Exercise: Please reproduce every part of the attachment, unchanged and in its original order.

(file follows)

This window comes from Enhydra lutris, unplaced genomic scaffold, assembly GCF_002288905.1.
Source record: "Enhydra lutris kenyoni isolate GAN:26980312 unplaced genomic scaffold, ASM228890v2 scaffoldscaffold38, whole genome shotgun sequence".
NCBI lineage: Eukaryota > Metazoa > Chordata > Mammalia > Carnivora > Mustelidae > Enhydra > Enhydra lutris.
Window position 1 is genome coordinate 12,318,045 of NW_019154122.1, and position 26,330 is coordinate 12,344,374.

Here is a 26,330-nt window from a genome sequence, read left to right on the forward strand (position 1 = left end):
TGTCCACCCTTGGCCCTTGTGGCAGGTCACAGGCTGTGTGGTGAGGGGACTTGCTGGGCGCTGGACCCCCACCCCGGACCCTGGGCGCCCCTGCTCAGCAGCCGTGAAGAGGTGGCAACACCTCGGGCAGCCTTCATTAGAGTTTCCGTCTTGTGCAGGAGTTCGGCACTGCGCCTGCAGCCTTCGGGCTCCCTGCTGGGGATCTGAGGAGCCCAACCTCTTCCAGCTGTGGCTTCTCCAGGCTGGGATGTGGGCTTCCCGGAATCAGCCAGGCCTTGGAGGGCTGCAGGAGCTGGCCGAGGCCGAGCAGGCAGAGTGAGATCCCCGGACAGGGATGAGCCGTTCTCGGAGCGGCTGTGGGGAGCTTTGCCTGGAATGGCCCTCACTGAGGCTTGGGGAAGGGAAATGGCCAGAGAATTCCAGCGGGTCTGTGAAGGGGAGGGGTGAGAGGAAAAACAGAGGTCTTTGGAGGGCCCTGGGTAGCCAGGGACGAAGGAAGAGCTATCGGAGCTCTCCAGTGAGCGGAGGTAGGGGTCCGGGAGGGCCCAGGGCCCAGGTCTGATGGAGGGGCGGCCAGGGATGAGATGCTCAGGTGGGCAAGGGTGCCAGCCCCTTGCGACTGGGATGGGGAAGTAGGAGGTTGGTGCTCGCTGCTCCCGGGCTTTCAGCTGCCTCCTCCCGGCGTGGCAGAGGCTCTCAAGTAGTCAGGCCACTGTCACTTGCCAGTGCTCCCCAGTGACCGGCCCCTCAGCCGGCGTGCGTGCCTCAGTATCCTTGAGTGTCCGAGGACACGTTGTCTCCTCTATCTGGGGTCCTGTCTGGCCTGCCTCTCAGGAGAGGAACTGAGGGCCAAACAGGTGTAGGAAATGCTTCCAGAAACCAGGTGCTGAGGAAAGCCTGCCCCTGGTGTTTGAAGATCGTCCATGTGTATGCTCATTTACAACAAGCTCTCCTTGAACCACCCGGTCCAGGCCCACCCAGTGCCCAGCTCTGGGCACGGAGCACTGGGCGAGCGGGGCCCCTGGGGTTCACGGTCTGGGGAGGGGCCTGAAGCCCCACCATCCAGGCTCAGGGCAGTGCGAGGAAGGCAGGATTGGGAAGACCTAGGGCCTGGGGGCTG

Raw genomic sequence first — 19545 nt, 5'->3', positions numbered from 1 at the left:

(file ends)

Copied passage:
This window comes from Enhydra lutris, unplaced genomic scaffold, assembly GCF_002288905.1.
Source record: "Enhydra lutris kenyoni isolate GAN:26980312 unplaced genomic scaffold, ASM228890v2 scaffoldscaffold38, whole genome shotgun sequence".
NCBI lineage: Eukaryota > Metazoa > Chordata > Mammalia > Carnivora > Mustelidae > Enhydra > Enhydra lutris.
Window position 1 is genome coordinate 12,318,045 of NW_019154122.1, and position 26,330 is coordinate 12,344,374.

Here is a 26,330-nt window from a genome sequence, read left to right on the forward strand (position 1 = left end):
TGTCCACCCTTGGCCCTTGTGGCAGGTCACAGGCTGTGTGGTGAGGGGACTTGCTGGGCGCTGGACCCCCACCCCGGACCCTGGGCGCCCCTGCTCAGCAGCCGTGAAGAGGTGGCAACACCTCGGGCAGCCTTCATTAGAGTTTCCGTCTTGTGCAGGAGTTCGGCACTGCGCCTGCAGCCTTCGGGCTCCCTGCTGGGGATCTGAGGAGCCCAACCTCTTCCAGCTGTGGCTTCTCCAGGCTGGGATGTGGGCTTCCCGGAATCAGCCAGGCCTTGGAGGGCTGCAGGAGCTGGCCGAGGCCGAGCAGGCAGAGTGAGATCCCCGGACAGGGATGAGCCGTTCTCGGAGCGGCTGTGGGGAGCTTTGCCTGGAATGGCCCTCACTGAGGCTTGGGGAAGGGAAATGGCCAGAGAATTCCAGCGGGTCTGTGAAGGGGAGGGGTGAGAGGAAAAACAGAGGTCTTTGGAGGGCCCTGGGTAGCCAGGGACGAAGGAAGAGCTATCGGAGCTCTCCAGTGAGCGGAGGTAGGGGTCCGGGAGGGCCCAGGGCCCAGGTCTGATGGAGGGGCGGCCAGGGATGAGATGCTCAGGTGGGCAAGGGTGCCAGCCCCTTGCGACTGGGATGGGGAAGTAGGAGGTTGGTGCTCGCTGCTCCCGGGCTTTCAGCTGCCTCCTCCCGGCGTGGCAGAGGCTCTCAAGTAGTCAGGCCACTGTCACTTGCCAGTGCTCCCCAGTGACCGGCCCCTCAGCCGGCGTGCGTGCCTCAGTATCCTTGAGTGTCCGAGGACACGTTGTCTCCTCTATCTGGGGTCCTGTCTGGCCTGCCTCTCAGGAGAGGAACTGAGGGCCAAACAGGTGTAGGAAATGCTTCCAGAAACCAGGTGCTGAGGAAAGCCTGCCCCTGGTGTTTGAAGATCGTCCATGTGTATGCTCATTTACAACAAGCTCTCCTTGAACCACCCGGTCCAGGCCCACCCAGTGCCCAGCTCTGGGCACGGAGCACTGGGCGAGCGGGGCCCCTGGGGTTCACGGTCTGGGGAGGGGCCTGAAGCCCCACCATCCAGGCTCAGGGCAGTGCGAGGAAGGCAGGATTGGGAAGACCTAGGGCCTGGGGGCTG

Raw genomic sequence first — 19545 nt, 5'->3', positions numbered from 1 at the left: